CHICAGO — St. Patrick’s Day celebrations will be in full swing this weekend as the city welcomes back crowds to watch the Chicago River dyed green and celebrate three beloved parades.
The major celebrations will occur Saturday and Sunday, while St. Patrick’s Day is March 17. The return of the river dyeing ceremony and parades marks the first time those events have been held in years due to the pandemic.
Something to keep in mind: Dress to stay warm if you’ll be outside. Saturday has a chance for snow, and the day will be mostly cloudy. It’ll be “blustery” with a high near 26 degrees, according to the National Weather Service. Sunday will be mostly sunny and warmer, with temperatures expected to hit 44 degrees.
Here’s what to expect at each:
The river dyeing kicks off 10 a.m. Saturday, turning the water green between Columbus Drive and Orleans Street. The city skipped the tradition in 2020 as the pandemic set in, then dyed the river as a last-minute surprise last year.
The Journeymen Plumbers Local Union 130, which have been behind the tradition since 1962, will again handle this year’s dyeing. The effect typically lasts for several days.
The idea was spawned by Stephen Bailey, who was the union’s business manager in the early ’60s and thought the dye — used to trace leaks in buildings — would be a nice way to celebrate St. Patrick’s Day.
Although the exact concoction remains a closely guarded secret, it is vegetable-based. Dyeing the river only requires about 40 pounds of powdered dye, which is spread by people two to three motorboats — one with the dye and one or two to churn the water, according to Thrillist.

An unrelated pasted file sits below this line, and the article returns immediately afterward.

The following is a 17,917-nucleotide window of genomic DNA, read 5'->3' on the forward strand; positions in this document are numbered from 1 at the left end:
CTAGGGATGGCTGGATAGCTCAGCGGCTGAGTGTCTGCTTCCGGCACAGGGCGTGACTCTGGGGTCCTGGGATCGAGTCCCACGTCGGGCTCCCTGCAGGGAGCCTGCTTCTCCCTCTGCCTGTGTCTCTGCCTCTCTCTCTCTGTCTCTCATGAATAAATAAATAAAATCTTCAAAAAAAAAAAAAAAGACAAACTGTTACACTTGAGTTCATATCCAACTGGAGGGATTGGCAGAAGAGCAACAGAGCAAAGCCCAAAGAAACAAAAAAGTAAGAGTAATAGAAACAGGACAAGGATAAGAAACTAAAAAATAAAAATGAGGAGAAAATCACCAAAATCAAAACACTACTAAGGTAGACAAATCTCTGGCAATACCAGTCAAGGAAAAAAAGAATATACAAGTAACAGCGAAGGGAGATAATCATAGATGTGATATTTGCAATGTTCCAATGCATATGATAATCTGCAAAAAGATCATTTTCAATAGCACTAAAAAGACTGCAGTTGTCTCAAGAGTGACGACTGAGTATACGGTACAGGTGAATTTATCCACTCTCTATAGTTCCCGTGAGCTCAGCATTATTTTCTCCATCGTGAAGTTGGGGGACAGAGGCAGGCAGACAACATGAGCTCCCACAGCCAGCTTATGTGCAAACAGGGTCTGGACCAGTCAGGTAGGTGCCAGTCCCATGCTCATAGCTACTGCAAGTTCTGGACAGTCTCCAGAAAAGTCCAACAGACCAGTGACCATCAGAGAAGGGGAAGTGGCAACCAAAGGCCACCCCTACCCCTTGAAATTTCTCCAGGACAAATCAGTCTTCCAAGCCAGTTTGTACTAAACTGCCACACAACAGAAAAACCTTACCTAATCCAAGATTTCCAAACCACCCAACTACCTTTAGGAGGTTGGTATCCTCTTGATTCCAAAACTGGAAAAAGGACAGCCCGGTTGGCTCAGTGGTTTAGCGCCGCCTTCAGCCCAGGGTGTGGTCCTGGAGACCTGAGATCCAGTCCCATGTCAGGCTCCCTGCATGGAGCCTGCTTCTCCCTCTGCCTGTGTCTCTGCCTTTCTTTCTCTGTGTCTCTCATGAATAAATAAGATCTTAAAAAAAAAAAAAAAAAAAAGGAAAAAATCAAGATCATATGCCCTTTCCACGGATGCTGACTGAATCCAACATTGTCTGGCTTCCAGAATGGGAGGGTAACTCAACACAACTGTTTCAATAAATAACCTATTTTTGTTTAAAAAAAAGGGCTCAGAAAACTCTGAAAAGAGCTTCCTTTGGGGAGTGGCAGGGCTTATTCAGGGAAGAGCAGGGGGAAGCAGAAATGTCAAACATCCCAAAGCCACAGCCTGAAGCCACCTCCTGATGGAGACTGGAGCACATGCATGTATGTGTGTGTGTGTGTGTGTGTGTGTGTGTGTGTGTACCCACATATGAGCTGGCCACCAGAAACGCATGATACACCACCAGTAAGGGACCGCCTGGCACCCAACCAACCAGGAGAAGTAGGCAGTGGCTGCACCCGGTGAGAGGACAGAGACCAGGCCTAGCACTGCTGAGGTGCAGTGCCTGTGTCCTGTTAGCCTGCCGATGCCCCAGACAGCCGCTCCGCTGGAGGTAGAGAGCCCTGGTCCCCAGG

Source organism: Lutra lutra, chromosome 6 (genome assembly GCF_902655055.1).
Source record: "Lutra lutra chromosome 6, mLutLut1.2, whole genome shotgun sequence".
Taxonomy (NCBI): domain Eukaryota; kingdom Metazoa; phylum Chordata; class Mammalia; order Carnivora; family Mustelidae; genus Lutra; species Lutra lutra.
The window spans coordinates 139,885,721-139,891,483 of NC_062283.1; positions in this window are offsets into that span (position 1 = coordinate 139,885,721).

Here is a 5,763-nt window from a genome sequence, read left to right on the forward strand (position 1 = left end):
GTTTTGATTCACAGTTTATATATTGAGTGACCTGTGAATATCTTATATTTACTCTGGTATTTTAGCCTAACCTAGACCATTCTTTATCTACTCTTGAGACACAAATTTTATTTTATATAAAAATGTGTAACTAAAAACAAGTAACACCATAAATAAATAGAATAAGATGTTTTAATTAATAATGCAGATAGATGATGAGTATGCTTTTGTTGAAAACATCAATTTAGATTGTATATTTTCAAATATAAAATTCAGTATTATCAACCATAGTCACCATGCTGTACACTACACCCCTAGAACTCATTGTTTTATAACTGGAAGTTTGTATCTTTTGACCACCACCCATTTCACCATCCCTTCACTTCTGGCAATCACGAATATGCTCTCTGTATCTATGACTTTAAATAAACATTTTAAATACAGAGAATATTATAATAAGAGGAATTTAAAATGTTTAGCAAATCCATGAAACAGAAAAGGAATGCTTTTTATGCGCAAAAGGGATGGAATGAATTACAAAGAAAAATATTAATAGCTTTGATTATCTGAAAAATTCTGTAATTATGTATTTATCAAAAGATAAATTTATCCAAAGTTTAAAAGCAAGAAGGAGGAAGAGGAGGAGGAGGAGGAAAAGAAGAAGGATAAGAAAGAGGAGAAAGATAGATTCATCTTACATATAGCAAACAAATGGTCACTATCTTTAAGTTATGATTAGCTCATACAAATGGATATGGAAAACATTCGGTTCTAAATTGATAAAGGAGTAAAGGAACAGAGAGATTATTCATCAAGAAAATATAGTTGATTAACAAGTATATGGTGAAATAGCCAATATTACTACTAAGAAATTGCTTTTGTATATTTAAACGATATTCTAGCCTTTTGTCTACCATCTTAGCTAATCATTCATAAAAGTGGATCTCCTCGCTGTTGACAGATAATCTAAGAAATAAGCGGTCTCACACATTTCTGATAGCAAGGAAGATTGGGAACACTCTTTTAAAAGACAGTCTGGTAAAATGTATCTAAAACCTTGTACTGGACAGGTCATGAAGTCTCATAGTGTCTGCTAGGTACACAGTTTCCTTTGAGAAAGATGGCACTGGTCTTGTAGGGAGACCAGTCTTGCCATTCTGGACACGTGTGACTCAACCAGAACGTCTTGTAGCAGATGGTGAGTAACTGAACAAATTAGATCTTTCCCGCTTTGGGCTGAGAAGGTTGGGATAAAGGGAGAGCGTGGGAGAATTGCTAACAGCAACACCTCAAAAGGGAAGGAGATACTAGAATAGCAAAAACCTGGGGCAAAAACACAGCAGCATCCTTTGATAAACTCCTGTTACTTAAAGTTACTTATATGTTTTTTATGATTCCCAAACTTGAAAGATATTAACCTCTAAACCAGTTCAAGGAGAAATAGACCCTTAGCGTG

Thousands of people usually line the bridges and riverwalk to see the river turn green.
The Chicago St. Patrick’s Day Parade will step off from Balbo and Columbus drives at 12:15 p.m. Marchers will head north to Monroe Street. This year’s theme is “honoring Chicagoland’s essential workers,” and the grand marshal is Judge John C. Griffin.
Spectators can access the route starting at 10 a.m., and they will only be allowed to enter at Jackson Avenue or at Ida B. Wells Drive, organizers said. Grandstand seating at Ida B. Wells and Columbus drives opens at 11:15 a.m.
The parade will have a heightened security process “to ensure a safe and family-friendly environment,” according to the event’s website. Security checkpoints will be set up to inspect people’s bags and purses, organizers said. Coolers, alcohol, open drinks, water bottles and camelbacks will not be allowed along the parade route.
Organizers strongly encourage people to use public transportation and arrive early. The celebration will go on rain or snow, organizers said. Masks and proof of vaccination will not be required.
South Side Irish Parade
Also making its long-awaited return is the South Side Irish Parade, which will begin noon Sunday. The route starts at 103rd and Western Avenue and goes to 115th Street and Western Avenue.
There are more than 100 entries for the famous South Side celebration, according to a news release. This year’s grand marshal will be “representatives of dedicated individuals who educate, encourage and inspire our youth each and every day” from 10 area Catholic schools.
The South Side Irish parade is the largest neighborhood-based St. Patrick’s Day Parade outside of Dublin, drawing as many as 150,000 revelers. It was founded in 1979 and has returned every year except 2009-2011, when rowdy, drunken behavior was blamed for its cancellation, and during the first two years of the pandemic.
Northwest Side Irish Parade
The Northwest Side Irish Parade also starts noon Sunday at William J. Onahan School, 6634 West Raven St. Its grand marshal will be James T. Slevin, president of the local Utility Workers Union of America.
The official after party will be held at Zia’s Social, 6158 N. Northwest Highway.
More information about the Northwest Side parade can be found at its website.
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